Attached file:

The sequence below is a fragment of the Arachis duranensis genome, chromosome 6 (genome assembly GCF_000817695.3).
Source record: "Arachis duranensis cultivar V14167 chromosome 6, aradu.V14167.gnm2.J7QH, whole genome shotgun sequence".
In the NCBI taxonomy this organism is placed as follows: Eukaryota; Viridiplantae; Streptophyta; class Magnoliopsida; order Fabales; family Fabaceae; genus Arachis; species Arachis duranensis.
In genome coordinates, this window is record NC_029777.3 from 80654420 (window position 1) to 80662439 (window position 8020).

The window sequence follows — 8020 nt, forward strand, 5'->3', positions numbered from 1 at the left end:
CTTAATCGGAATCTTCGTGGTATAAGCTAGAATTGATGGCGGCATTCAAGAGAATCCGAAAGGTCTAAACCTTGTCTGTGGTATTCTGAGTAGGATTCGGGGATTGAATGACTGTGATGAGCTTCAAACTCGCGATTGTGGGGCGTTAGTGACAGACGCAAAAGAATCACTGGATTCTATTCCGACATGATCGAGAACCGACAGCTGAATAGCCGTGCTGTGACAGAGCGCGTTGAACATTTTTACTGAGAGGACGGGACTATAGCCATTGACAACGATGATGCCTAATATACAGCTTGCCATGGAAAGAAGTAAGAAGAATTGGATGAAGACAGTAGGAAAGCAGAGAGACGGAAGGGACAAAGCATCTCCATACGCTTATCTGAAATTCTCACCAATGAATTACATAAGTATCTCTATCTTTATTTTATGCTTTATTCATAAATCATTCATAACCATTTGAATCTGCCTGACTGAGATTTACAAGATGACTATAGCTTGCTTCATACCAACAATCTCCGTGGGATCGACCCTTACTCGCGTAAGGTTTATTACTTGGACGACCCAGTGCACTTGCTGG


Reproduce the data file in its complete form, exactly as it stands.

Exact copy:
The sequence below is a fragment of the Arachis duranensis genome, chromosome 6 (genome assembly GCF_000817695.3).
Source record: "Arachis duranensis cultivar V14167 chromosome 6, aradu.V14167.gnm2.J7QH, whole genome shotgun sequence".
In the NCBI taxonomy this organism is placed as follows: Eukaryota; Viridiplantae; Streptophyta; class Magnoliopsida; order Fabales; family Fabaceae; genus Arachis; species Arachis duranensis.
In genome coordinates, this window is record NC_029777.3 from 80654420 (window position 1) to 80662439 (window position 8020).

The window sequence follows — 8020 nt, forward strand, 5'->3', positions numbered from 1 at the left end:
CTTAATCGGAATCTTCGTGGTATAAGCTAGAATTGATGGCGGCATTCAAGAGAATCCGAAAGGTCTAAACCTTGTCTGTGGTATTCTGAGTAGGATTCGGGGATTGAATGACTGTGATGAGCTTCAAACTCGCGATTGTGGGGCGTTAGTGACAGACGCAAAAGAATCACTGGATTCTATTCCGACATGATCGAGAACCGACAGCTGAATAGCCGTGCTGTGACAGAGCGCGTTGAACATTTTTACTGAGAGGACGGGACTATAGCCATTGACAACGATGATGCCTAATATACAGCTTGCCATGGAAAGAAGTAAGAAGAATTGGATGAAGACAGTAGGAAAGCAGAGAGACGGAAGGGACAAAGCATCTCCATACGCTTATCTGAAATTCTCACCAATGAATTACATAAGTATCTCTATCTTTATTTTATGCTTTATTCATAAATCATTCATAACCATTTGAATCTGCCTGACTGAGATTTACAAGATGACTATAGCTTGCTTCATACCAACAATCTCCGTGGGATCGACCCTTACTCGCGTAAGGTTTATTACTTGGACGACCCAGTGCACTTGCTGG